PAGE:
I have been through major external and internal conflicts in relation to a professional world that can rarely accommodate a composer who is trying to get family and work to go up in the best way. Of course, this applies to both men and women, but there are social statistics that tell us that it primarily applies to women. This sexist paradigm means that you are constantly under pressure from an imminent critique and skepticism that you are only accepted as a woman and composer if you find the right balance between being exceptional and assimilating into men's working conditions. At least there are no bonus points for being a mom. Both of my children have shared the physical pressure that arises when working conditions are not compatible with responsibility for anything else, and we have all three thrown up on it.
The unreasonableness of all this I have sometimes passed on unfiltered to collaborators, musicians and the audience – the experience that you have to find out a lot, that coherence is something you have to create for yourself and can not expect to be served from others that changes of meaning are at the forefront and that one cannot expect any consensus around the most important values.
Tools to shrink time
My approach to technologies is rooted in my interest in the sensory-motor in our relationship to almost everything. Music is a form of technology; it is the sum of bodily knowledge, behavior, experience, sensing, and tools. The flame, the voice, the piano, the microphone, the sound program are all cultural techniques that we learn to use to get something out of them - functional or expressive.
When I first started working on recording and editing sound, I was primarily interested in tinkering with time conditions in relation to recognizable sounds (field recordings, studio recordings with objects, instruments and voice, or also the sound of a symphonic movement that shrinks to a few seconds ). Later, I went into the possibilities of mirroring or shadowing some of my more abstract acoustic-instrumental compositional interests (e.g., synthetic versus vocal vibrato, pitch-bending, and extremely elongated glissandi). And then there was also a phase where I resorted to electronic live formats as a 'fast format', where I could jump directly from the design phase (the creation of a sample-bank architecture within a portable electronic setup, as well as overall decisions regarding. form and possibly time-code) into a partly improvisational settlement in live performance. It was a response to extreme time pressure and lack of the necessary work framework for a composition process with sheet music and music samples; I had to short-circuit the composition phase. So it has been very helpful to have some tools to shrink the time.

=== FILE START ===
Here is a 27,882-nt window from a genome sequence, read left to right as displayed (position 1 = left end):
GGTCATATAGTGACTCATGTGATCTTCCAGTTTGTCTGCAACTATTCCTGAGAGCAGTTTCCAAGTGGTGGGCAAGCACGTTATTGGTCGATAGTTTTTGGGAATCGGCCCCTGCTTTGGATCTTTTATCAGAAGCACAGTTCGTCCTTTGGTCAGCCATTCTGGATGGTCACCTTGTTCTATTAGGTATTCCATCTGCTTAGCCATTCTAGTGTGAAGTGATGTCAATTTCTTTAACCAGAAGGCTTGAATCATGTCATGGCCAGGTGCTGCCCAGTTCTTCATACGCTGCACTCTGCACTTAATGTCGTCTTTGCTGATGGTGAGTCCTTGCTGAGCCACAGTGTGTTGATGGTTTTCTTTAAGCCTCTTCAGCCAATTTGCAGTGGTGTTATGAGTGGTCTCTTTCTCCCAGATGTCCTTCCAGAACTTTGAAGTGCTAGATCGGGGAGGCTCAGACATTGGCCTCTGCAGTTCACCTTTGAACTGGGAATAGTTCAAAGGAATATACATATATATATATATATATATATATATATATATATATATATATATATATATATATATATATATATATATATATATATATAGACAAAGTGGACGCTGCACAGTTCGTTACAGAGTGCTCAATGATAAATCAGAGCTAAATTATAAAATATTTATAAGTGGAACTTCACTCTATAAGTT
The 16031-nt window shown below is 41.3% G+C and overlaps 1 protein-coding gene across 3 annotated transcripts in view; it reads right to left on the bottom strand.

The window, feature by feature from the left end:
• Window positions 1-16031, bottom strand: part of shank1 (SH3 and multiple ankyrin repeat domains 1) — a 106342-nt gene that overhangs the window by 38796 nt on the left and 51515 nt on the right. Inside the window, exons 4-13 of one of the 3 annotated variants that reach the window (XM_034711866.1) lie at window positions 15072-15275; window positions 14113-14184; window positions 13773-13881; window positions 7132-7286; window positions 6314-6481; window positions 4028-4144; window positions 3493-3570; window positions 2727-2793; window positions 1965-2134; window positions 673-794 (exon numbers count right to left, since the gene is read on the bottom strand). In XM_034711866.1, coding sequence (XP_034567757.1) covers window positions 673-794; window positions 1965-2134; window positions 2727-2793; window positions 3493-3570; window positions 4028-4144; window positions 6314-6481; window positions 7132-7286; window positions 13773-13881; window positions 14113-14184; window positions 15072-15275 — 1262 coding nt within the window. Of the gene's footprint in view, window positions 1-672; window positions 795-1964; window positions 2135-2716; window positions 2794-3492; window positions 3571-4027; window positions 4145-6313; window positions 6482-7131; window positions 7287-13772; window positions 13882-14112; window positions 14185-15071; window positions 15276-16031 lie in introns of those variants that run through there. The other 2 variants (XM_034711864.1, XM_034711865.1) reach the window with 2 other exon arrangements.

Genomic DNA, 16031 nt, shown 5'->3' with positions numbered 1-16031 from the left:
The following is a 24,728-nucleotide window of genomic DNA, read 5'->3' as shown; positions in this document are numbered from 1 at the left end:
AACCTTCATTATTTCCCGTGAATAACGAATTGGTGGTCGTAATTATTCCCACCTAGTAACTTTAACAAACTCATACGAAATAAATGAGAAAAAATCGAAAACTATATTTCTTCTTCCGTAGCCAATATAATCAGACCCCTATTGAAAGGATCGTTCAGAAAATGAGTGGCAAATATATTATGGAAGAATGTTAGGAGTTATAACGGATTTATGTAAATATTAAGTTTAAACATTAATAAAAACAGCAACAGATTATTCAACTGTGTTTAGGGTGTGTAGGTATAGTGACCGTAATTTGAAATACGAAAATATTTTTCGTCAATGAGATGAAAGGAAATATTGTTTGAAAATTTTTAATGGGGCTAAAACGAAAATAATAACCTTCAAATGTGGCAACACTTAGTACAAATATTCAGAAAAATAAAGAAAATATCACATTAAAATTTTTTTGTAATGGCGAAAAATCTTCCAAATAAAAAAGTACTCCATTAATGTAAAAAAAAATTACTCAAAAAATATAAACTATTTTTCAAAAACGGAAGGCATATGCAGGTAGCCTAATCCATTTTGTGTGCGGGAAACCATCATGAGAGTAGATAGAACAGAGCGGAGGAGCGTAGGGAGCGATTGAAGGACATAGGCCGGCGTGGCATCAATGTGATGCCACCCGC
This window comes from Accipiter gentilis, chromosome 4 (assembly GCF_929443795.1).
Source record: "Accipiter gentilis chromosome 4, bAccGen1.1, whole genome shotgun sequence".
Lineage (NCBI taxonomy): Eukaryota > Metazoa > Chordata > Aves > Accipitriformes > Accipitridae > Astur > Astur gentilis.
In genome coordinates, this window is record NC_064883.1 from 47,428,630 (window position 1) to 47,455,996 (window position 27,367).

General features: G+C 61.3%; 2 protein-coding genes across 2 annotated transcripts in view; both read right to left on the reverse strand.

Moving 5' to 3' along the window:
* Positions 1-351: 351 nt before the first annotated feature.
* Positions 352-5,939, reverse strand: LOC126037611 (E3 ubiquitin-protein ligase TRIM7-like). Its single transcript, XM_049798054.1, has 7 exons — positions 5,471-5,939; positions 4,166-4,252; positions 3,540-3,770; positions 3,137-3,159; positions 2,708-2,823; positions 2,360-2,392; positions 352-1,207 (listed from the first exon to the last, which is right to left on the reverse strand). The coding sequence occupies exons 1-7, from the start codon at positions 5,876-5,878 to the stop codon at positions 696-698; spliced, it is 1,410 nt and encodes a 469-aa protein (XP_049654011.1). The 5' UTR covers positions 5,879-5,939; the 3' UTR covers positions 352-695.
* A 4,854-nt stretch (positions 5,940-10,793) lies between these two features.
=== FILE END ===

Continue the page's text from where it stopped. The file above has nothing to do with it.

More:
My physical working conditions have been characterized by perpetual attempts to alternately achieve either a demarcation of the professional and personal spaces, or a complete fusion of them - depending on the current physical, social, economic and temporal framework for work and non-work, family , artistic practice and everything else. In the past, I have benefited immensely from residencies, and certain works and artistic developments would never have happened without the optimal framework that I experienced at residencies. Having children, it has only very rarely been possible to take away that way; however, a single residency in Istanbul with airline tickets and accommodation for the whole family and childcare on standby stands out as a shining exception.
English translation: Andreo Michaelo Mielczarek